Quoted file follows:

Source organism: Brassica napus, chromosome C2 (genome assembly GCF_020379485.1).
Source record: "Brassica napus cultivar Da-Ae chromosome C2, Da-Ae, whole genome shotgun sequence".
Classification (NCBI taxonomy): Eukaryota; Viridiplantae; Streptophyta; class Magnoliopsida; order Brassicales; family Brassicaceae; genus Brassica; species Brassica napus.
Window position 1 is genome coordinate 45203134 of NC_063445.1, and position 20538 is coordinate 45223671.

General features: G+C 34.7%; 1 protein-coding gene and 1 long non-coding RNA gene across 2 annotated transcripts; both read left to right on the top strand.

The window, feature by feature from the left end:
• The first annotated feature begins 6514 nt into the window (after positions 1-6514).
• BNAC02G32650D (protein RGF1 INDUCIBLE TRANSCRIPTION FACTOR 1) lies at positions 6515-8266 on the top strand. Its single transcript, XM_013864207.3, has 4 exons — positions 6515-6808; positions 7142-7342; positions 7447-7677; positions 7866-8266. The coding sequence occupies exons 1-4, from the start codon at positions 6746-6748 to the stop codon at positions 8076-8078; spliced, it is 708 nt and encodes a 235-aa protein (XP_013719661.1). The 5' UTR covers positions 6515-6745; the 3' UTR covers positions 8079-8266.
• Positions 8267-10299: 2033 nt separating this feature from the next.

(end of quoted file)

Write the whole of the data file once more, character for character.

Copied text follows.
Source organism: Brassica napus, chromosome C2 (genome assembly GCF_020379485.1).
Source record: "Brassica napus cultivar Da-Ae chromosome C2, Da-Ae, whole genome shotgun sequence".
Classification (NCBI taxonomy): Eukaryota; Viridiplantae; Streptophyta; class Magnoliopsida; order Brassicales; family Brassicaceae; genus Brassica; species Brassica napus.
Window position 1 is genome coordinate 45203134 of NC_063445.1, and position 20538 is coordinate 45223671.

General features: G+C 34.7%; 1 protein-coding gene and 1 long non-coding RNA gene across 2 annotated transcripts; both read left to right on the top strand.

The window, feature by feature from the left end:
• The first annotated feature begins 6514 nt into the window (after positions 1-6514).
• BNAC02G32650D (protein RGF1 INDUCIBLE TRANSCRIPTION FACTOR 1) lies at positions 6515-8266 on the top strand. Its single transcript, XM_013864207.3, has 4 exons — positions 6515-6808; positions 7142-7342; positions 7447-7677; positions 7866-8266. The coding sequence occupies exons 1-4, from the start codon at positions 6746-6748 to the stop codon at positions 8076-8078; spliced, it is 708 nt and encodes a 235-aa protein (XP_013719661.1). The 5' UTR covers positions 6515-6745; the 3' UTR covers positions 8079-8266.
• Positions 8267-10299: 2033 nt separating this feature from the next.